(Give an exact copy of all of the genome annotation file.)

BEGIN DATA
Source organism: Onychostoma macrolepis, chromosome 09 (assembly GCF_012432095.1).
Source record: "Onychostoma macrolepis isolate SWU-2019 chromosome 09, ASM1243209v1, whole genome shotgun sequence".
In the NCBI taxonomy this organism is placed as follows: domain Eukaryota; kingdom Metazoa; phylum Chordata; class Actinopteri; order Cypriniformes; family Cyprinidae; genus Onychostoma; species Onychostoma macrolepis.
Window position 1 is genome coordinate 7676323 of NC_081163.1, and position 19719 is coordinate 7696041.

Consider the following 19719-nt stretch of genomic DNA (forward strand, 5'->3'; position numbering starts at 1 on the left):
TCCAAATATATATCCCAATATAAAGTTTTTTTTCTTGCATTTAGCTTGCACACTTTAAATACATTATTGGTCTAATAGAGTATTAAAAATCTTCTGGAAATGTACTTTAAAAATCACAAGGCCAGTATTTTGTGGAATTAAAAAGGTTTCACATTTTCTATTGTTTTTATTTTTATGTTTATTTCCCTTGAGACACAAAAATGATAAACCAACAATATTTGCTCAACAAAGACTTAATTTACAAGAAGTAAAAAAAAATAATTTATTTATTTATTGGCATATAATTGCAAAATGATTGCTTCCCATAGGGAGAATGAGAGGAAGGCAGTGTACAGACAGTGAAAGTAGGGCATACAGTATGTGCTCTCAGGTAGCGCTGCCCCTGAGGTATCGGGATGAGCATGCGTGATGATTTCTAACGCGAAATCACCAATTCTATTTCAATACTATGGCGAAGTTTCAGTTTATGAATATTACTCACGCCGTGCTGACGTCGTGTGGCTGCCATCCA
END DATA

Source organism: Onychostoma macrolepis, chromosome 09 (assembly GCF_012432095.1).
Source record: "Onychostoma macrolepis isolate SWU-2019 chromosome 09, ASM1243209v1, whole genome shotgun sequence".
In the NCBI taxonomy this organism is placed as follows: domain Eukaryota; kingdom Metazoa; phylum Chordata; class Actinopteri; order Cypriniformes; family Cyprinidae; genus Onychostoma; species Onychostoma macrolepis.
Window position 1 is genome coordinate 7676323 of NC_081163.1, and position 19719 is coordinate 7696041.

Consider the following 19719-nt stretch of genomic DNA (forward strand, 5'->3'; position numbering starts at 1 on the left):
TCCAAATATATATCCCAATATAAAGTTTTTTTTCTTGCATTTAGCTTGCACACTTTAAATACATTATTGGTCTAATAGAGTATTAAAAATCTTCTGGAAATGTACTTTAAAAATCACAAGGCCAGTATTTTGTGGAATTAAAAAGGTTTCACATTTTCTATTGTTTTTATTTTTATGTTTATTTCCCTTGAGACACAAAAATGATAAACCAACAATATTTGCTCAACAAAGACTTAATTTACAAGAAGTAAAAAAAAATAATTTATTTATTTATTGGCATATAATTGCAAAATGATTGCTTCCCATAGGGAGAATGAGAGGAAGGCAGTGTACAGACAGTGAAAGTAGGGCATACAGTATGTGCTCTCAGGTAGCGCTGCCCCTGAGGTATCGGGATGAGCATGCGTGATGATTTCTAACGCGAAATCACCAATTCTATTTCAATACTATGGCGAAGTTTCAGTTTATGAATATTACTCACGCCGTGCTGACGTCGTGTGGCTGCCATCCA